Indeed, the planet discovered, named b Centauri (AB)b or b Centauri b, is an alien world experiencing conditions completely different from what we face here on Earth and in our Solar System. It is ten times more massive than Jupiter, making it one of the most massive planets ever found. Moreover, it revolves around the binary star at a staggering 100 times greater distance than Jupiter does from the Sun, one of the widest orbits discovered yet. This large distance from the central pair of stars could be key to the planet’s survival.

These results were made possible thanks to the sophisticated Spectro-Polarimetric High-contrast Exoplanet REsearch instrument (SPHERE) mounted on the Very Large Telescope (VLT) at the European Southern Observatory (ESO) in Chile. A consortium of several astronomical institutions, of which MPIA is an essential member, has constructed and built this highly successful instrument. It has managed to image several planets orbiting stars other than the Sun before, including the first image of a growing infant planet and a potentially moon-forming disk.

Combining the innovative technique of adaptive optics, the performance of the ten metre-class telescopes in Chile and sophisticated data reduction tools made this amazing discovery possible,” Thomas Henning from MPIA in Heidelberg, Co-I of the SPHERE instrument and co-author of the study, emphasises.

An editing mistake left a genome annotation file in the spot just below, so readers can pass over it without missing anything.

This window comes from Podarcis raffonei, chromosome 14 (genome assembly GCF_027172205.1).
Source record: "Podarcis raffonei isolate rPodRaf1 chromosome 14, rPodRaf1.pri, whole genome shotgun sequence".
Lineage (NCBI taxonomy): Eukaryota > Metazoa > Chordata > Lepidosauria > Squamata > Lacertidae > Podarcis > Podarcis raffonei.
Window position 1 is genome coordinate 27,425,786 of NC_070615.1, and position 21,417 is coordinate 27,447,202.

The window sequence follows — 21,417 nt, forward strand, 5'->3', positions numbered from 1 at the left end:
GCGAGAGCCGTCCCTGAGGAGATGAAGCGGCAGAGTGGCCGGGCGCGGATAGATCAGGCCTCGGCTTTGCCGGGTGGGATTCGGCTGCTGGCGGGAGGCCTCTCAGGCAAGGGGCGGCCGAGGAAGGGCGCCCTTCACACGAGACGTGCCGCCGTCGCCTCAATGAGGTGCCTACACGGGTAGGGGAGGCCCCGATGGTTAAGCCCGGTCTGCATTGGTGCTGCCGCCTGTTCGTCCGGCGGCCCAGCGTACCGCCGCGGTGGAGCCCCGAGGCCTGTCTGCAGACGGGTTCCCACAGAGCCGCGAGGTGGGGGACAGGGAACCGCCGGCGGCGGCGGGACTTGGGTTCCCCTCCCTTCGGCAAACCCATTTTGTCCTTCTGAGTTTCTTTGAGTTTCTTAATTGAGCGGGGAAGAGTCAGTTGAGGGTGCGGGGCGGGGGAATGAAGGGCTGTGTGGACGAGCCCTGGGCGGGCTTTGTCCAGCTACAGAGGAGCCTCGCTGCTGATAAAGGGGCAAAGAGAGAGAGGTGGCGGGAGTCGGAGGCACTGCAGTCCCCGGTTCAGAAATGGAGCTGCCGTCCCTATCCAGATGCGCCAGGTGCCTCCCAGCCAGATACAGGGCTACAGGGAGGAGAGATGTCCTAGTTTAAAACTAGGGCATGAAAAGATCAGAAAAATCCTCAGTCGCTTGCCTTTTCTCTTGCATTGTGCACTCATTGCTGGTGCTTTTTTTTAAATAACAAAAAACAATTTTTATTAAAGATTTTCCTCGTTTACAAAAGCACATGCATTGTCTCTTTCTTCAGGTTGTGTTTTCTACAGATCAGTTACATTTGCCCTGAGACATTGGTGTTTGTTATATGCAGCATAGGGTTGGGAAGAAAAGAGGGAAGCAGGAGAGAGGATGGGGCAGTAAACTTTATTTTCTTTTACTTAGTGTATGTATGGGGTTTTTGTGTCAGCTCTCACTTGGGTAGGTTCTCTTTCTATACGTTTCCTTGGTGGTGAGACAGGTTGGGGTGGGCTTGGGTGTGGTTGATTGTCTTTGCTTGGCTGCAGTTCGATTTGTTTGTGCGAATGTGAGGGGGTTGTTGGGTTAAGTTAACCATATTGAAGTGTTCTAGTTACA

However, SPHERE was not the first instrument to take a picture of this planet. As part of their study, the team looked into past data on b Centauri and discovered that the planet had actually been imaged more than 20 years ago by the ESO 3.6-metre telescope, although it was not recognised as a planet at the time.

With ESO’s Extremely Large Telescope (ELT), due to start observations later this decade, and further technical progress, astronomers may be able to unveil more about this planet’s formation and features. “It will be an intriguing task to try to figure out how it might have formed, which is a mystery at the moment,” concludes Janson.


[1] The star b Centauri is not to be confused with beta Centauri, a bright binary star.

Additional information